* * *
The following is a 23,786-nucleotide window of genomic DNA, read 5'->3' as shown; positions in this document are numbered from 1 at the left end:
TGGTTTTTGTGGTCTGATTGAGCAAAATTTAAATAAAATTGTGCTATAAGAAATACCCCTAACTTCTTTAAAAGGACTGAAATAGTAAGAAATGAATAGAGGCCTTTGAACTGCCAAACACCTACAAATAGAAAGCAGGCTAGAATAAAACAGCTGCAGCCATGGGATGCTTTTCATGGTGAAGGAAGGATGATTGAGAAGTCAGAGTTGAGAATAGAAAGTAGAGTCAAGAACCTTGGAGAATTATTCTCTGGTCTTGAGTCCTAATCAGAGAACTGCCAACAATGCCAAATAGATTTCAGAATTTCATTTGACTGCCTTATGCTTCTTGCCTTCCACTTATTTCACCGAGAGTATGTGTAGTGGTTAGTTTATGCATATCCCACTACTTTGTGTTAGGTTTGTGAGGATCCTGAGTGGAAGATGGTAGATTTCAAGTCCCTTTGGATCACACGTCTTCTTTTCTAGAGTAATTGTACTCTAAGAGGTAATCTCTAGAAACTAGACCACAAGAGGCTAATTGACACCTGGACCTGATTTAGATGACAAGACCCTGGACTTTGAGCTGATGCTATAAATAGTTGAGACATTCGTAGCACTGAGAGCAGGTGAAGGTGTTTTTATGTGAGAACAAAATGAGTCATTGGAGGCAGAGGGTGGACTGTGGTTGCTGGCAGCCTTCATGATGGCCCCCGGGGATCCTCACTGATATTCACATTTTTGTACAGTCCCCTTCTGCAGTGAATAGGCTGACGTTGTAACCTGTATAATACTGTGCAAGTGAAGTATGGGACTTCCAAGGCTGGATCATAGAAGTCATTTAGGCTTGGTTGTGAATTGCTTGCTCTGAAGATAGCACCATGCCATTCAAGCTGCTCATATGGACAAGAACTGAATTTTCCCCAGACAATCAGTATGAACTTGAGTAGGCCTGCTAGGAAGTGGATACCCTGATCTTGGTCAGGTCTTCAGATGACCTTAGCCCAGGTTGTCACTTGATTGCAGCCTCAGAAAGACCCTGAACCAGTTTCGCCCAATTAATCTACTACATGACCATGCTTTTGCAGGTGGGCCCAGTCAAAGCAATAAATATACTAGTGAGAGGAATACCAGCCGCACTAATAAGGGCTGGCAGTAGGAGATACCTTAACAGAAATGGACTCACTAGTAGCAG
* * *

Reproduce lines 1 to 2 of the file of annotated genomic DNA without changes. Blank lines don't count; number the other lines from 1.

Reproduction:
The following is a 23,786-nucleotide window of genomic DNA, read 5'->3' as shown; positions in this document are numbered from 1 at the left end:
TGGTTTTTGTGGTCTGATTGAGCAAAATTTAAATAAAATTGTGCTATAAGAAATACCCCTAACTTCTTTAAAAGGACTGAAATAGTAAGAAATGAATAGAGGCCTTTGAACTGCCAAACACCTACAAATAGAAAGCAGGCTAGAATAAAACAGCTGCAGCCATGGGATGCTTTTCATGGTGAAGGAAGGATGATTGAGAAGTCAGAGTTGAGAATAGAAAGTAGAGTCAAGAACCTTGGAGAATTATTCTCTGGTCTTGAGTCCTAATCAGAGAACTGCCAACAATGCCAAATAGATTTCAGAATTTCATTTGACTGCCTTATGCTTCTTGCCTTCCACTTATTTCACCGAGAGTATGTGTAGTGGTTAGTTTATGCATATCCCACTACTTTGTGTTAGGTTTGTGAGGATCCTGAGTGGAAGATGGTAGATTTCAAGTCCCTTTGGATCACACGTCTTCTTTTCTAGAGTAATTGTACTCTAAGAGGTAATCTCTAGAAACTAGACCACAAGAGGCTAATTGACACCTGGACCTGATTTAGATGACAAGACCCTGGACTTTGAGCTGATGCTATAAATAGTTGAGACATTCGTAGCACTGAGAGCAGGTGAAGGTGTTTTTATGTGAGAACAAAATGAGTCATTGGAGGCAGAGGGTGGACTGTGGTTGCTGGCAGCCTTCATGATGGCCCCCGGGGATCCTCACTGATATTCACATTTTTGTACAGTCCCCTTCTGCAGTGAATAGGCTGACGTTGTAACCTGTATAATACTGTGCAAGTGAAGTATGGGACTTCCAAGGCTGGATCATAGAAGTCATTTAGGCTTGGTTGTGAATTGCTTGCTCTGAAGATAGCACCATGCCATTCAAGCTGCTCATATGGACAAGAACTGAATTTTCCCCAGACAATCAGTATGAACTTGAGTAGGCCTGCTAGGAAGTGGATACCCTGATCTTGGTCAGGTCTTCAGATGACCTTAGCCCAGGTTGTCACTTGATTGCAGCCTCAGAAAGACCCTGAACCAGTTTCGCCCAATTAATCTACTACATGACCATGCTTTTGCAGGTGGGCCCAGTCAAAGCAATAAATATACTAGTGAGAGGAATACCAGCCGCACTAATAAGGGCTGGCAGTAGGAGATACCTTAACAGAAATGGACTCACTAGTAGCAG